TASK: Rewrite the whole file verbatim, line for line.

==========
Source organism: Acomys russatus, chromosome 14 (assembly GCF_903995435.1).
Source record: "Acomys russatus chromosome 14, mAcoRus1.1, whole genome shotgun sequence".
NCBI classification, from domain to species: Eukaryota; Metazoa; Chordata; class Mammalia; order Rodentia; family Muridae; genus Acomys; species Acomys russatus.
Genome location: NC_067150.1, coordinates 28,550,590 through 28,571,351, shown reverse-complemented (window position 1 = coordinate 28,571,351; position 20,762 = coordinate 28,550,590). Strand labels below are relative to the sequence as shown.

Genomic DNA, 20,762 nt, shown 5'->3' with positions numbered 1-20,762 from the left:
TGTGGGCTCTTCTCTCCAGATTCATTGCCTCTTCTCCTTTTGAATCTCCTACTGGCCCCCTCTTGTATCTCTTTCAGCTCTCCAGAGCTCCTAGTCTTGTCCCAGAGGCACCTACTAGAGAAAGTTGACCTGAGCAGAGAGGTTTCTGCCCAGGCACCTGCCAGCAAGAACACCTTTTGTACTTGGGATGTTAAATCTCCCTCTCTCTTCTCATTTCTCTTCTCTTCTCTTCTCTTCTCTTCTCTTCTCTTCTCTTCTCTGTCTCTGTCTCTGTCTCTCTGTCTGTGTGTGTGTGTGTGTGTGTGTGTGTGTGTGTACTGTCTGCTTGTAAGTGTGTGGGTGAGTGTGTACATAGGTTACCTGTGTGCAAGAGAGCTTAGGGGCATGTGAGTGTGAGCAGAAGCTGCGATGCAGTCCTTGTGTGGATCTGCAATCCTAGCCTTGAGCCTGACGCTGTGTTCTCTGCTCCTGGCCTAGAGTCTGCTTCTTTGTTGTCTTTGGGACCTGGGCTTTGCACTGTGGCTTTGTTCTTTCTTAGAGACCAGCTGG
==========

Source organism: Acomys russatus, chromosome 14 (assembly GCF_903995435.1).
Source record: "Acomys russatus chromosome 14, mAcoRus1.1, whole genome shotgun sequence".
NCBI classification, from domain to species: Eukaryota; Metazoa; Chordata; class Mammalia; order Rodentia; family Muridae; genus Acomys; species Acomys russatus.
Genome location: NC_067150.1, coordinates 28,550,590 through 28,571,351, shown reverse-complemented (window position 1 = coordinate 28,571,351; position 20,762 = coordinate 28,550,590). Strand labels below are relative to the sequence as shown.

Genomic DNA, 20,762 nt, shown 5'->3' with positions numbered 1-20,762 from the left:
TGTGGGCTCTTCTCTCCAGATTCATTGCCTCTTCTCCTTTTGAATCTCCTACTGGCCCCCTCTTGTATCTCTTTCAGCTCTCCAGAGCTCCTAGTCTTGTCCCAGAGGCACCTACTAGAGAAAGTTGACCTGAGCAGAGAGGTTTCTGCCCAGGCACCTGCCAGCAAGAACACCTTTTGTACTTGGGATGTTAAATCTCCCTCTCTCTTCTCATTTCTCTTCTCTTCTCTTCTCTTCTCTTCTCTTCTCTTCTCTTCTCTGTCTCTGTCTCTGTCTCTCTGTCTGTGTGTGTGTGTGTGTGTGTGTGTGTGTGTGTACTGTCTGCTTGTAAGTGTGTGGGTGAGTGTGTACATAGGTTACCTGTGTGCAAGAGAGCTTAGGGGCATGTGAGTGTGAGCAGAAGCTGCGATGCAGTCCTTGTGTGGATCTGCAATCCTAGCCTTGAGCCTGACGCTGTGTTCTCTGCTCCTGGCCTAGAGTCTGCTTCTTTGTTGTCTTTGGGACCTGGGCTTTGCACTGTGGCTTTGTTCTTTCTTAGAGACCAGCTGG